But because the vast majority of UBC’s problems over the last year did stem from Gupta’s departure, it’s important to try and understand why it happened. And the truth, as is often the case in these situations, is that both sides were mostly right.
It hasn’t been a very commonly argued opinion in the past year, because those on social media with the most passion tend to have the least nuance, and arguing “maybe both sides have a point” will quickly get you expelled from The University of Takes for Aspiring Pundits.
However, if you consider that #GuptaGate was caused by—shock—both sides having erred, and that the university internally recognizes that, then last the few months makes more sense.
The university has now admitted, in so many words, that the accountability and transparency from the Board of Governors had atrophied to an embarrassing level under former Chair John Montalbano. There seems to be an awareness that having so many secret meetings was probably a bad thing. Multiple board members have resigned or stepped down earlier than anticipated.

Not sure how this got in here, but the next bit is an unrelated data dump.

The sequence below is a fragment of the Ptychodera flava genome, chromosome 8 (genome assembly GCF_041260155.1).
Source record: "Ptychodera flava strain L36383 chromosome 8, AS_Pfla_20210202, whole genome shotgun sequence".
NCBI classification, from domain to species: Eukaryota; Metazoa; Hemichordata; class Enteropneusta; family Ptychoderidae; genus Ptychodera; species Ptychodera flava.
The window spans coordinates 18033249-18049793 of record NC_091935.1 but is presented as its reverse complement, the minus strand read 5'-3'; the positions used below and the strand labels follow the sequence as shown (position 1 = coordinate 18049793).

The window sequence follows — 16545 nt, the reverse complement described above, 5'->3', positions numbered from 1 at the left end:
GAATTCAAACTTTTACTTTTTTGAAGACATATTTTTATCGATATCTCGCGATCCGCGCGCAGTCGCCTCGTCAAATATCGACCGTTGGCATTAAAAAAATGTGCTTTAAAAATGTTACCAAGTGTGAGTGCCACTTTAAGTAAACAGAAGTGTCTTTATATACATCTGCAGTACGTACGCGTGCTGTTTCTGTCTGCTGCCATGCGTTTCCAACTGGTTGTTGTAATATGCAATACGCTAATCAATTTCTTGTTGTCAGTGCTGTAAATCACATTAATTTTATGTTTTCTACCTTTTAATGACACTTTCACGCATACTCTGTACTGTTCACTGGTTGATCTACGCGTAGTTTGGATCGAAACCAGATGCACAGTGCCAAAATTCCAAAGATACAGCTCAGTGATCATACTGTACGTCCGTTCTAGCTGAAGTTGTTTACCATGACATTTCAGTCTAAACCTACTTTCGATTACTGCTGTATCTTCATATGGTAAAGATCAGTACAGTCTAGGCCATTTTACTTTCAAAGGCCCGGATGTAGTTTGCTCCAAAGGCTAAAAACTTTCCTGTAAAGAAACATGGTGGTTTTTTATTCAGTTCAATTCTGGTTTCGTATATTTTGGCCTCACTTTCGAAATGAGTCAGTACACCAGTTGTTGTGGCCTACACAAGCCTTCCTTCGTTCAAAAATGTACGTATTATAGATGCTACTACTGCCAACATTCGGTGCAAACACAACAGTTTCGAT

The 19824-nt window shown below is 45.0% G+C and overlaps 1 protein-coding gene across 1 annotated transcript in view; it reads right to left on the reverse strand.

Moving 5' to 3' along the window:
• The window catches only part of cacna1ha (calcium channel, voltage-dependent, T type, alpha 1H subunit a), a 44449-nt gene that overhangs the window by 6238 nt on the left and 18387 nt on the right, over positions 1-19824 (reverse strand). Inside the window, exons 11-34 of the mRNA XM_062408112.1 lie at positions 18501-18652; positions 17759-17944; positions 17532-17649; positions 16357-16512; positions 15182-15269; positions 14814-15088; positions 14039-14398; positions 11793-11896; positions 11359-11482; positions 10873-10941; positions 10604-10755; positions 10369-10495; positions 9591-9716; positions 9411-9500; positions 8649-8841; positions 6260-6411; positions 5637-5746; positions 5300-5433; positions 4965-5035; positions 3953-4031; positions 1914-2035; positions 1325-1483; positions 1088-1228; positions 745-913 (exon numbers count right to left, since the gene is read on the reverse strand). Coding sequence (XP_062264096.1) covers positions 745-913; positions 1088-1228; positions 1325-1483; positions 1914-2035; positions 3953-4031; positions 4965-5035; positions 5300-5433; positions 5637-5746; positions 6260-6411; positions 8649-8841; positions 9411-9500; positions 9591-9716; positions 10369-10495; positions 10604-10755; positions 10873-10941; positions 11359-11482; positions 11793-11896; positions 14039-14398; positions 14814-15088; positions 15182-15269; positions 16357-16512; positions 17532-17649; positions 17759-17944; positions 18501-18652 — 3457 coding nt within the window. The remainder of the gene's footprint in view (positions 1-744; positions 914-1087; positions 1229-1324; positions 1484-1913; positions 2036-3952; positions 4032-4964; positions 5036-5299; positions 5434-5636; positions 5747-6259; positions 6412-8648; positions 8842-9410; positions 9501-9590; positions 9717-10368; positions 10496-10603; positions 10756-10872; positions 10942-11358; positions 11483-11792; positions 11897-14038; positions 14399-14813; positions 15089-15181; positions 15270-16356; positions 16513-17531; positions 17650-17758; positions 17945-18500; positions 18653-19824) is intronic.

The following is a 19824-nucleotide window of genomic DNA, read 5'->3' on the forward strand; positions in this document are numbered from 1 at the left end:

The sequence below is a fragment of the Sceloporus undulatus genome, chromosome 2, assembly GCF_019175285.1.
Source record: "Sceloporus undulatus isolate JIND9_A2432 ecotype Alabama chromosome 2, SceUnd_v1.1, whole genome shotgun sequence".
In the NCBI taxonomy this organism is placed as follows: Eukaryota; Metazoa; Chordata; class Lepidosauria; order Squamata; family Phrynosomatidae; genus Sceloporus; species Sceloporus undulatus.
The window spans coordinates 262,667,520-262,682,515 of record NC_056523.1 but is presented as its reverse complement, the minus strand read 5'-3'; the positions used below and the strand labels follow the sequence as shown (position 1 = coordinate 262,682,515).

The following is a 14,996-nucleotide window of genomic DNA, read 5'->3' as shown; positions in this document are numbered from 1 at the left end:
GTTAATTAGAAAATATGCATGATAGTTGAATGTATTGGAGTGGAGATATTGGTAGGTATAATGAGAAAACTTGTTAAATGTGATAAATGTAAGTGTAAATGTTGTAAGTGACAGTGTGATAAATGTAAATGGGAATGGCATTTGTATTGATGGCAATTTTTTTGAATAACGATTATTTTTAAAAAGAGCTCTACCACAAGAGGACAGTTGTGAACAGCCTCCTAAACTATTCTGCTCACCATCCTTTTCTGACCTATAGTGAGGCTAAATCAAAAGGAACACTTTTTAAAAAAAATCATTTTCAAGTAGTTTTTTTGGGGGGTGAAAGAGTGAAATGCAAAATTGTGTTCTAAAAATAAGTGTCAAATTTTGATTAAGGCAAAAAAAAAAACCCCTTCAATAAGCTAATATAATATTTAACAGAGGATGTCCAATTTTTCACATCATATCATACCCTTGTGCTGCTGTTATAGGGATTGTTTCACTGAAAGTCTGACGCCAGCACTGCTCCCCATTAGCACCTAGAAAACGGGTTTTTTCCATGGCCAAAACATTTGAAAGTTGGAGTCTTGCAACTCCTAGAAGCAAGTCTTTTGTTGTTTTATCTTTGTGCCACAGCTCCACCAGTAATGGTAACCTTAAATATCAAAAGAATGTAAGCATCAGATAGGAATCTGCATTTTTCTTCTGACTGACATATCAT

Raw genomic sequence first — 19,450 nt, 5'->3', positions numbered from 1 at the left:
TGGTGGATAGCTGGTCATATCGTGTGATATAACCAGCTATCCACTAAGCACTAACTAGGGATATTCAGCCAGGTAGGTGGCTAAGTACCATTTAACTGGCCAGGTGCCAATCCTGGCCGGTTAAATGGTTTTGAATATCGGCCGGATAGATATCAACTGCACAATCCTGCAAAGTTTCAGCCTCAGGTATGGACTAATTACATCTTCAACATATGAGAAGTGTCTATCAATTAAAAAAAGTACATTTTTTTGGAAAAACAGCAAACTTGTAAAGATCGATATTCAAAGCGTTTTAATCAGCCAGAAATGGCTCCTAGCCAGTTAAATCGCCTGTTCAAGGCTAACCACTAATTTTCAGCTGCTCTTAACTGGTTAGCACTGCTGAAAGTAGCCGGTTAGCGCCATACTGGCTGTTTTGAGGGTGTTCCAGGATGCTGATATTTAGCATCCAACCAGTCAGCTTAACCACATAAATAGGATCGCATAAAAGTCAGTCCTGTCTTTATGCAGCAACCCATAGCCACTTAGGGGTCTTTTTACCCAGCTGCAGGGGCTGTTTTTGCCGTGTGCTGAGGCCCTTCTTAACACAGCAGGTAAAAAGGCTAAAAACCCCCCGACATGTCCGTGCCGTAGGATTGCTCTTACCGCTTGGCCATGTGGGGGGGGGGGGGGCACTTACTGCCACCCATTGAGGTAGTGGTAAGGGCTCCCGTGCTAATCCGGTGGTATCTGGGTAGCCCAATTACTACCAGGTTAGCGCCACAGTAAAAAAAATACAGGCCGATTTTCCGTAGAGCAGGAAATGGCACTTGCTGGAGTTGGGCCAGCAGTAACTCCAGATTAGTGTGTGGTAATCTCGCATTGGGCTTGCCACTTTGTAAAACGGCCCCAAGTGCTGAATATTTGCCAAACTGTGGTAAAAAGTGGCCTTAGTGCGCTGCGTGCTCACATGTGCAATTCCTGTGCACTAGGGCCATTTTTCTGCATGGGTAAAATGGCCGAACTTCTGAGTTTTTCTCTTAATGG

Giant universities operating under interim leadership do not make changes to their bureaucratic operations quickly, to put it mildly
and verbosely. But these are encouraging signs.
And if improving administration governance is repairs one side of the narrative, than the other is choosing a new president who won’t make the same mistakes.
When multi-billion dollar organizations make outside the box decisions, and those decisions backfire in spectacular fashion, it usually does not beget another outside the box decision, regardless of who is to blame.
And so, Ono. UBC is scaling back the rhetoric, and doubling down on stability.